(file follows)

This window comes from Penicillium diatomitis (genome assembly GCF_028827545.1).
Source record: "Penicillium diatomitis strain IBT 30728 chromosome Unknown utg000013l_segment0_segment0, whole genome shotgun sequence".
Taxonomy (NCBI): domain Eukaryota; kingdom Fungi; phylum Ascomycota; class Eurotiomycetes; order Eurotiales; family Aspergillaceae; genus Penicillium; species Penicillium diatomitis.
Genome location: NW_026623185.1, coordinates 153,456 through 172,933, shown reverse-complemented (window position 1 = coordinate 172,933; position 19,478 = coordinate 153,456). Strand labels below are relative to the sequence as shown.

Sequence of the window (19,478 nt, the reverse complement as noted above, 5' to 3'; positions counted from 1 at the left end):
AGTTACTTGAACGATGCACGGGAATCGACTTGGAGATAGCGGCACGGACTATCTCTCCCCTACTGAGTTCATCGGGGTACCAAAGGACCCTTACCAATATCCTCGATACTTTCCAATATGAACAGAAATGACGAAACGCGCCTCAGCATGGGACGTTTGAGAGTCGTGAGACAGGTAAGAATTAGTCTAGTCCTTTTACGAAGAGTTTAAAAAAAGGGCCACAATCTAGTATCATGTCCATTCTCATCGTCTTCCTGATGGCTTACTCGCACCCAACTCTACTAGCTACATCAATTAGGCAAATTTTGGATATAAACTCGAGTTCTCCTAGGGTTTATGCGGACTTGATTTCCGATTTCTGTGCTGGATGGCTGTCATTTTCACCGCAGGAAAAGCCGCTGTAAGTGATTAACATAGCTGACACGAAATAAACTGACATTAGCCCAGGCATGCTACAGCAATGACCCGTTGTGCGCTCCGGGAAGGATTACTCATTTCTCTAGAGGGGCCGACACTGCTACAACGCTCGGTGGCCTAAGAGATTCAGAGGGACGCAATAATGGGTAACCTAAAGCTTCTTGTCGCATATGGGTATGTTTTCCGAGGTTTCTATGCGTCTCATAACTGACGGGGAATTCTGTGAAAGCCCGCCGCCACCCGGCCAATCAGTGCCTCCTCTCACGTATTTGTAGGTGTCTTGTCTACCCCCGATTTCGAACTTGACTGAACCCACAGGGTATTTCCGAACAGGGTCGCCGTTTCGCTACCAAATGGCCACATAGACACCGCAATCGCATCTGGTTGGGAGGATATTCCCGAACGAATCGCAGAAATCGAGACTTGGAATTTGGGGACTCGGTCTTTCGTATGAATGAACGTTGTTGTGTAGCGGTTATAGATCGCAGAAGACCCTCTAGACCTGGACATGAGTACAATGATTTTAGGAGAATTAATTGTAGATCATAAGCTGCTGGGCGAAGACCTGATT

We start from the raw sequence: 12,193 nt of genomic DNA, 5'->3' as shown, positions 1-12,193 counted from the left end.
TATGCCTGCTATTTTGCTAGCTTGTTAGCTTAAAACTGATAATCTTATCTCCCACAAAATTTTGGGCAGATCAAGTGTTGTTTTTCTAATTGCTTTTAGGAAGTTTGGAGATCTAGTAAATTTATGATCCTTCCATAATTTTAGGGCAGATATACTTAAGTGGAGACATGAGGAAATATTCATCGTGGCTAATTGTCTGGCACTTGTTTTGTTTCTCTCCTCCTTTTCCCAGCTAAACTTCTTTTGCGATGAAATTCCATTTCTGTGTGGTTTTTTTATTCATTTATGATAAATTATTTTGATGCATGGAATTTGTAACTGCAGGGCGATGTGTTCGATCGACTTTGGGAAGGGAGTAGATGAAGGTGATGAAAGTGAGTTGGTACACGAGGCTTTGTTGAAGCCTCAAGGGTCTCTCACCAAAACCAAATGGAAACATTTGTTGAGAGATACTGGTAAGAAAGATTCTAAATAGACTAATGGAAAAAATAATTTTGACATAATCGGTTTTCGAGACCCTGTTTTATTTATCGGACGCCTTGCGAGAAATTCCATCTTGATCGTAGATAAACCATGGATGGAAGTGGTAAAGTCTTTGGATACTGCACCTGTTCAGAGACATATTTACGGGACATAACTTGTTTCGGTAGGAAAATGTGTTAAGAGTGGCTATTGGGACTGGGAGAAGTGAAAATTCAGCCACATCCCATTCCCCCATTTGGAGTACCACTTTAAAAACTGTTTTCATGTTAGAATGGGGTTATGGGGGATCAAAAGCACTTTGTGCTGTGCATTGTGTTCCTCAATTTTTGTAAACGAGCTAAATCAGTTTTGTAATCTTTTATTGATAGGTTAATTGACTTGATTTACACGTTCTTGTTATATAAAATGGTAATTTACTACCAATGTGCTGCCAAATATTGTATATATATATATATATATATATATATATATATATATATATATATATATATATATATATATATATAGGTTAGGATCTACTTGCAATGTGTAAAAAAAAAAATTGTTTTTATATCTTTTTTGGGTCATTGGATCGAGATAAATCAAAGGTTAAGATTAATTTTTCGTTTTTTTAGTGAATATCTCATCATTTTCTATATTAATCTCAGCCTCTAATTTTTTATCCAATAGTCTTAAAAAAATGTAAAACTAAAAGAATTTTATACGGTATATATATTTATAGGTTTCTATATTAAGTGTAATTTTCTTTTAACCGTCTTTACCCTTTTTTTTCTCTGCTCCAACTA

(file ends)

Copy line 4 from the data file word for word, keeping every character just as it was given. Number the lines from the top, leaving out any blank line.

Genome location: NW_026623185.1, coordinates 153,456 through 172,933, shown reverse-complemented (window position 1 = coordinate 172,933; position 19,478 = coordinate 153,456). Strand labels below are relative to the sequence as shown.